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Cleansing the Mind of the Accumulation of Time -  Dialogue 2 with Prof David Bohm [1980 - Ending of Time series - audio]

Cleansing the Mind of the Accumulation of Time - Dialogue 2 with Prof David Bohm [1980 - Ending of Time series - audio]

Krishnamurti Bookstore

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78 mins. - Ending of Time - Talk 2 - Cleansing the Mind of the Accumulation of Time

Fifteen talks between Krishnamurti and David Bohm. Bohm's scientific and philosophical views seemed inseparable. In 1959, his wife Saral recommended to him a book she had seen in the library by the world-renowned speaker on life subjects, Jiddu Krishnamurti. Bohm found himself impressed by the way his own ideas on quantum mechanics meshed with the seemingly-philosophical ideas of Krishnamurti. Bohm's approach to philosophy and physics receive expression in his 1980 book Wholeness and the Implicate Order, and in his 1987 book Science, Order and Creativity. Bohm and Krishnamurti went on to become close friends for over 25 years, with a deep mutual interest in philosophical subjects and the state of humanity.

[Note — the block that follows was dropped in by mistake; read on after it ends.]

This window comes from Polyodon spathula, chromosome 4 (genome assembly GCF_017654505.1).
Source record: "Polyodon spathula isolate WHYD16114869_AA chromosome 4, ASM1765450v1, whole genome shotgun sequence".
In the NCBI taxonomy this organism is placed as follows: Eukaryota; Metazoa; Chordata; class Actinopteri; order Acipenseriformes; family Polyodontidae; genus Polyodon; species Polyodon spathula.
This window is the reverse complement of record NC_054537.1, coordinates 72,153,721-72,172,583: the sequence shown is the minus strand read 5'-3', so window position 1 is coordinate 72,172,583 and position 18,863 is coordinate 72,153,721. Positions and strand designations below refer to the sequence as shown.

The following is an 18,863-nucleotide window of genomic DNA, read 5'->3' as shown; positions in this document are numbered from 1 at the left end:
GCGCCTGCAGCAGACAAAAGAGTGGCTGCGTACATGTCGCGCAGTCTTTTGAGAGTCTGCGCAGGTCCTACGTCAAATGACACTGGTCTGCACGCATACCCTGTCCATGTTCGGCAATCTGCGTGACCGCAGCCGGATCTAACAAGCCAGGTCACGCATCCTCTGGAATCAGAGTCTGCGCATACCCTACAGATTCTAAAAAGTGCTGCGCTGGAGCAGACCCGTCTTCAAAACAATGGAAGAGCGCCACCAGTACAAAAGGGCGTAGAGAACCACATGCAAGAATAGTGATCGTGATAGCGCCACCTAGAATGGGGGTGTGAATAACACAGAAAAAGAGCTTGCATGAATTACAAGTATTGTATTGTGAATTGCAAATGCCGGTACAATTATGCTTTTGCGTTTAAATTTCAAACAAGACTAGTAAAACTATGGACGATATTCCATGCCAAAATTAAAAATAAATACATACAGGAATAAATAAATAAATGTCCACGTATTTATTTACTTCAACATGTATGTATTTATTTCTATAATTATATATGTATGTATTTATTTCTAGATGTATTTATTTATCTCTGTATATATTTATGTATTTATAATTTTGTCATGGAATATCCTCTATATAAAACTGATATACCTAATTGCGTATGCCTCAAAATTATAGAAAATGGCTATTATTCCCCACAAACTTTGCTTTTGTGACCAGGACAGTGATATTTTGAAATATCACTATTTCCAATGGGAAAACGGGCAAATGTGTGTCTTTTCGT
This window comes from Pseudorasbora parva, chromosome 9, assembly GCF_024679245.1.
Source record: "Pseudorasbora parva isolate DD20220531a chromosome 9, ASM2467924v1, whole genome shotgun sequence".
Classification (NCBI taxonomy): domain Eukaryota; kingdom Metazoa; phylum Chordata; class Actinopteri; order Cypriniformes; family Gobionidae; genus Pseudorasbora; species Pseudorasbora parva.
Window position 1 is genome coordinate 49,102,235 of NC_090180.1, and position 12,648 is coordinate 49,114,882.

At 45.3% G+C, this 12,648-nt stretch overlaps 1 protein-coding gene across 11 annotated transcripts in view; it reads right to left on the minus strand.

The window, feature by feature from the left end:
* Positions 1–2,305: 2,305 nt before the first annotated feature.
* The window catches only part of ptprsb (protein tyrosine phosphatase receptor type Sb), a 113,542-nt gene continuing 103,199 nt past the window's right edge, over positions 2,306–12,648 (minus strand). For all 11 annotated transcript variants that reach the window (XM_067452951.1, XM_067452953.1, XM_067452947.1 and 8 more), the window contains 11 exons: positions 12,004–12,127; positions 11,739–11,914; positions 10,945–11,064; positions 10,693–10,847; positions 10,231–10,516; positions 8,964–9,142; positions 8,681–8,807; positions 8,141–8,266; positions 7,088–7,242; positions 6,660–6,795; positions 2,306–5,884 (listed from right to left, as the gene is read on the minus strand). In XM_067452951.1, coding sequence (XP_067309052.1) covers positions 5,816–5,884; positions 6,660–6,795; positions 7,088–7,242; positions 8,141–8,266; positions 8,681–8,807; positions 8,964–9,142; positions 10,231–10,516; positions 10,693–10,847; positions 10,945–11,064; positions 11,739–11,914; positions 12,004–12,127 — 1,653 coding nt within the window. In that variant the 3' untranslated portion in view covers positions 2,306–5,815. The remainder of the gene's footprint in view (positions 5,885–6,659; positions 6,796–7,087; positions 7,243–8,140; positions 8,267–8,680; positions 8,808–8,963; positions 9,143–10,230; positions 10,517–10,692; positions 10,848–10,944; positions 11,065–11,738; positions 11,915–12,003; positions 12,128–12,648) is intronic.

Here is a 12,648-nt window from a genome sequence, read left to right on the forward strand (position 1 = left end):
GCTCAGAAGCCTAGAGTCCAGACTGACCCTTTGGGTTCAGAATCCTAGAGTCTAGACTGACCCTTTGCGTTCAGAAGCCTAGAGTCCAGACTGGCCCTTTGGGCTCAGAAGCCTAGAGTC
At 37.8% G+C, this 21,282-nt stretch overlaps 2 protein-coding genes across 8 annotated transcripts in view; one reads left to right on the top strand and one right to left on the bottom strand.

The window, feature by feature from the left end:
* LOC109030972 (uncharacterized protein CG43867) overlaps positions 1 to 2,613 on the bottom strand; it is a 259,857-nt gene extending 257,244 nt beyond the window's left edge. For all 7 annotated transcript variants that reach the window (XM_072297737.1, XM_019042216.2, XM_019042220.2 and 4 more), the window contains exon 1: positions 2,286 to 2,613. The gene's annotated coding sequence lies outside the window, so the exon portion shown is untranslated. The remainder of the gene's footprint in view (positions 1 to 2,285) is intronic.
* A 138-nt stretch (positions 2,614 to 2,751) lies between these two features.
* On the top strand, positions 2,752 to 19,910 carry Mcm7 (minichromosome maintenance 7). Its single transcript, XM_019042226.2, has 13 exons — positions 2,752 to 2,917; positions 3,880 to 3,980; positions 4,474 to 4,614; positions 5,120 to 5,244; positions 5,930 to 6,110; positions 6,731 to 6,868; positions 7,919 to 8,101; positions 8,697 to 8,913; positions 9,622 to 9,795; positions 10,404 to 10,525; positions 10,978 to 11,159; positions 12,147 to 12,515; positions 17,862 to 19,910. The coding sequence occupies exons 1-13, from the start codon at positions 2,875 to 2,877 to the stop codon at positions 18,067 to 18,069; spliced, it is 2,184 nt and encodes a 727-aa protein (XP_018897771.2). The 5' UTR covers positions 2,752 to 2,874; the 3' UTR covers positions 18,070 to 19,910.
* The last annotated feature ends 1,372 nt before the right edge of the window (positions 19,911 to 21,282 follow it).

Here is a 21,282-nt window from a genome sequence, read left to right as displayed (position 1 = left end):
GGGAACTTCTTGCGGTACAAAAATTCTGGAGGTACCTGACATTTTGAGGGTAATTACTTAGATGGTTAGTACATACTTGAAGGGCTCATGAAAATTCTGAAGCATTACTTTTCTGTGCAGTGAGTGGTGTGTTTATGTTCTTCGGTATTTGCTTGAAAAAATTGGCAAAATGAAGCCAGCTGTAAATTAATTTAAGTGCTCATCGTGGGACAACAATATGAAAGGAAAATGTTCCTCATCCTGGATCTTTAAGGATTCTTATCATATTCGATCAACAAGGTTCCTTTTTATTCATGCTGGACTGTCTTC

These discussions between a great religious teacher and a leading physicist ask the question: 'Has humanity taken a wrong turn which has brought about endless division, conflict and destruction? Krishnamurti suggests that the wrong turn lies in our inability to face what we actually are and our need to impose instead an illusory goal of what we must become. The heart of the discussions therefore rests in our ideas about ourselves, about the 'me'. Krishnamurti sees the nature of man's thought self-centered, confused and ultimately destructive, and maintains that the only way to free ourselves is through insight that goes beyond normal perceptions. The insight is achieved only by a mind that is silent, empty of thought and capable of moment-by-moment awareness.

Playing the New Format:. To hear the dialogues, you will need either a CD player which is MP3 CD compatible (many of the new one's are, even the basic ones), or a computer. On a computer you can copy the MP3 files into your Windows Media Player or iTunes music library, and then perhaps onto an iPod or other MP3 player if you have one. If you don't have either an MP3 CD player or a computer, some DVD players will also play the discs through your television set.